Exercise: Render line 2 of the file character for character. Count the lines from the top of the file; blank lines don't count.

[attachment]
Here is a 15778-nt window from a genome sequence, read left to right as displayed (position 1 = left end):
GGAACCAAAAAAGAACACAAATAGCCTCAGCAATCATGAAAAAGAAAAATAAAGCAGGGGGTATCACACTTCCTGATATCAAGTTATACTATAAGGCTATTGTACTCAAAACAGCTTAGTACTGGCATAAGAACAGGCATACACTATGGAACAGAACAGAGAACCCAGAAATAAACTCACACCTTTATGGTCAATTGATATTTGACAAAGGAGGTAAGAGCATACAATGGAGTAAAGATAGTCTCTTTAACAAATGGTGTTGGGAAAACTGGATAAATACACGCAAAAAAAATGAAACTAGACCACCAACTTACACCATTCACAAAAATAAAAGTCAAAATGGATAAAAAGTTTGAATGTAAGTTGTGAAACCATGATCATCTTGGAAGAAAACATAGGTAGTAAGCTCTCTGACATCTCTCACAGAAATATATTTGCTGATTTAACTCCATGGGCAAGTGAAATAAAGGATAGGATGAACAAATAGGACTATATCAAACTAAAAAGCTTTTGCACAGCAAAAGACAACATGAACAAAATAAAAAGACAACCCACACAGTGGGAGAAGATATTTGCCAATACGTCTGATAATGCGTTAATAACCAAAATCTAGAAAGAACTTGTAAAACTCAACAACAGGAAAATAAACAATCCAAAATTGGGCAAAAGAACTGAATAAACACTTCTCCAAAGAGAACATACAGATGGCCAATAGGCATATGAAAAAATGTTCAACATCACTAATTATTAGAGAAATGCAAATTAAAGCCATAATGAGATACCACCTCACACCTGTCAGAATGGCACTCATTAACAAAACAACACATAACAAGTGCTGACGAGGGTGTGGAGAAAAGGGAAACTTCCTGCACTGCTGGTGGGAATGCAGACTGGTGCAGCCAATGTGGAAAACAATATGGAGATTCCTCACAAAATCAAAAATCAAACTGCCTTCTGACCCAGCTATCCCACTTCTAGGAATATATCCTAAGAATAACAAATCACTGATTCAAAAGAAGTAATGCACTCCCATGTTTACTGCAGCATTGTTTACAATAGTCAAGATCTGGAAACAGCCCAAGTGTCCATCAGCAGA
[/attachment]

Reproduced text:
GGAACCAAAAAAGAACACAAATAGCCTCAGCAATCATGAAAAAGAAAAATAAAGCAGGGGGTATCACACTTCCTGATATCAAGTTATACTATAAGGCTATTGTACTCAAAACAGCTTAGTACTGGCATAAGAACAGGCATACACTATGGAACAGAACAGAGAACCCAGAAATAAACTCACACCTTTATGGTCAATTGATATTTGACAAAGGAGGTAAGAGCATACAATGGAGTAAAGATAGTCTCTTTAACAAATGGTGTTGGGAAAACTGGATAAATACACGCAAAAAAAATGAAACTAGACCACCAACTTACACCATTCACAAAAATAAAAGTCAAAATGGATAAAAAGTTTGAATGTAAGTTGTGAAACCATGATCATCTTGGAAGAAAACATAGGTAGTAAGCTCTCTGACATCTCTCACAGAAATATATTTGCTGATTTAACTCCATGGGCAAGTGAAATAAAGGATAGGATGAACAAATAGGACTATATCAAACTAAAAAGCTTTTGCACAGCAAAAGACAACATGAACAAAATAAAAAGACAACCCACACAGTGGGAGAAGATATTTGCCAATACGTCTGATAATGCGTTAATAACCAAAATCTAGAAAGAACTTGTAAAACTCAACAACAGGAAAATAAACAATCCAAAATTGGGCAAAAGAACTGAATAAACACTTCTCCAAAGAGAACATACAGATGGCCAATAGGCATATGAAAAAATGTTCAACATCACTAATTATTAGAGAAATGCAAATTAAAGCCATAATGAGATACCACCTCACACCTGTCAGAATGGCACTCATTAACAAAACAACACATAACAAGTGCTGACGAGGGTGTGGAGAAAAGGGAAACTTCCTGCACTGCTGGTGGGAATGCAGACTGGTGCAGCCAATGTGGAAAACAATATGGAGATTCCTCACAAAATCAAAAATCAAACTGCCTTCTGACCCAGCTATCCCACTTCTAGGAATATATCCTAAGAATAACAAATCACTGATTCAAAAGAAGTAATGCACTCCCATGTTTACTGCAGCATTGTTTACAATAGTCAAGATCTGGAAACAGCCCAAGTGTCCATCAGCAGA